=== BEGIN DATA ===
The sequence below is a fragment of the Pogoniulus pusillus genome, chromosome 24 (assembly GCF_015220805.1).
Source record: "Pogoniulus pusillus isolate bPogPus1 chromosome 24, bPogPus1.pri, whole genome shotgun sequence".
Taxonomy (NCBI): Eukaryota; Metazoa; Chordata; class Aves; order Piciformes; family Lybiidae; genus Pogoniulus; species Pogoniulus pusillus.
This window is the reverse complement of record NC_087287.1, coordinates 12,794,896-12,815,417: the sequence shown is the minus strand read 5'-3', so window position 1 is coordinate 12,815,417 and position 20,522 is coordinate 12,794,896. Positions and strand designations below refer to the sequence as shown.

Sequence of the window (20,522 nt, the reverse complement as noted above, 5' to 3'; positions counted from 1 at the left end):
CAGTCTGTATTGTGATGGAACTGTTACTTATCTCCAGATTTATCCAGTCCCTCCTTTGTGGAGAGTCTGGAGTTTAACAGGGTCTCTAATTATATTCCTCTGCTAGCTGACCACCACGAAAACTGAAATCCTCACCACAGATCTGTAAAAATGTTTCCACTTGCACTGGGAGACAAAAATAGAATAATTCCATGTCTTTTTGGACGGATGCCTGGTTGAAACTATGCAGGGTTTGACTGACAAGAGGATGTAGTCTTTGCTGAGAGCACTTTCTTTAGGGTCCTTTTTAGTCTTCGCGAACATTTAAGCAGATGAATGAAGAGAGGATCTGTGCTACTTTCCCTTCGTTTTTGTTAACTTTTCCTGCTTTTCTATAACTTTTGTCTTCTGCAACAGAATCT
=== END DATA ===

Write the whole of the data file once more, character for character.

The sequence below is a fragment of the Pogoniulus pusillus genome, chromosome 24 (assembly GCF_015220805.1).
Source record: "Pogoniulus pusillus isolate bPogPus1 chromosome 24, bPogPus1.pri, whole genome shotgun sequence".
Taxonomy (NCBI): Eukaryota; Metazoa; Chordata; class Aves; order Piciformes; family Lybiidae; genus Pogoniulus; species Pogoniulus pusillus.
This window is the reverse complement of record NC_087287.1, coordinates 12,794,896-12,815,417: the sequence shown is the minus strand read 5'-3', so window position 1 is coordinate 12,815,417 and position 20,522 is coordinate 12,794,896. Positions and strand designations below refer to the sequence as shown.

Sequence of the window (20,522 nt, the reverse complement as noted above, 5' to 3'; positions counted from 1 at the left end):
CAGTCTGTATTGTGATGGAACTGTTACTTATCTCCAGATTTATCCAGTCCCTCCTTTGTGGAGAGTCTGGAGTTTAACAGGGTCTCTAATTATATTCCTCTGCTAGCTGACCACCACGAAAACTGAAATCCTCACCACAGATCTGTAAAAATGTTTCCACTTGCACTGGGAGACAAAAATAGAATAATTCCATGTCTTTTTGGACGGATGCCTGGTTGAAACTATGCAGGGTTTGACTGACAAGAGGATGTAGTCTTTGCTGAGAGCACTTTCTTTAGGGTCCTTTTTAGTCTTCGCGAACATTTAAGCAGATGAATGAAGAGAGGATCTGTGCTACTTTCCCTTCGTTTTTGTTAACTTTTCCTGCTTTTCTATAACTTTTGTCTTCTGCAACAGAATCT